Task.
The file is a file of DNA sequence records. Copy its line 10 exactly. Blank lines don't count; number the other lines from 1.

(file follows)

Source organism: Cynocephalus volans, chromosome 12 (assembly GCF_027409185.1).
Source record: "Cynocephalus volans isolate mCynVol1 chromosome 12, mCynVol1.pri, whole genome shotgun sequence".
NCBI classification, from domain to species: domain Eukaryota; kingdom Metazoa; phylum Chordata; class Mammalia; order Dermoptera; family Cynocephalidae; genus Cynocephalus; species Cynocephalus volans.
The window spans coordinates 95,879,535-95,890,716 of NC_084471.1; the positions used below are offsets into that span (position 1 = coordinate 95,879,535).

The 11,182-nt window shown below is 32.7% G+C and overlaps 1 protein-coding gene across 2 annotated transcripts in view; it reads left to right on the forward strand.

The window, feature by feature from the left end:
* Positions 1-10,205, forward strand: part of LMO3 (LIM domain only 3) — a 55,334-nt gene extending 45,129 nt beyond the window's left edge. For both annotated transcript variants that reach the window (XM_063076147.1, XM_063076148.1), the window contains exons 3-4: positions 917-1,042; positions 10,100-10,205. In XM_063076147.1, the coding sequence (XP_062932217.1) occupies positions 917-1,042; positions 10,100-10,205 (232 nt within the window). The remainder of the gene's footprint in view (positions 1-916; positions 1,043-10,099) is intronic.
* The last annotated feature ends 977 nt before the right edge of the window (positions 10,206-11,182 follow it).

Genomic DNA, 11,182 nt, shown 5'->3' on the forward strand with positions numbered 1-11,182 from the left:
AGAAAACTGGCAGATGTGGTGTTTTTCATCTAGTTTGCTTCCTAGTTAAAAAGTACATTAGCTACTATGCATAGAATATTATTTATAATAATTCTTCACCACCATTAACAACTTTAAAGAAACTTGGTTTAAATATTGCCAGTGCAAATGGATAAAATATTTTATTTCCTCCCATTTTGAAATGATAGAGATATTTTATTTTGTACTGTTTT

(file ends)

AGAAAACTGGCAGATGTGGTGTTTTTCATCTAGTTTGCTTCCTAGTTAAAAAGTACATTAGCTACTATGCATAGAATATTATTTATAATAATTCTTCACCACCATTAACAACTTTAAAGAAACTTGGTTTAAATATTGCCAGTGCAAATGGATAAAATATTTTATTTCCTCCCATTTTGAAATGATAGAGATATTTTATTTTGTACTGTTTT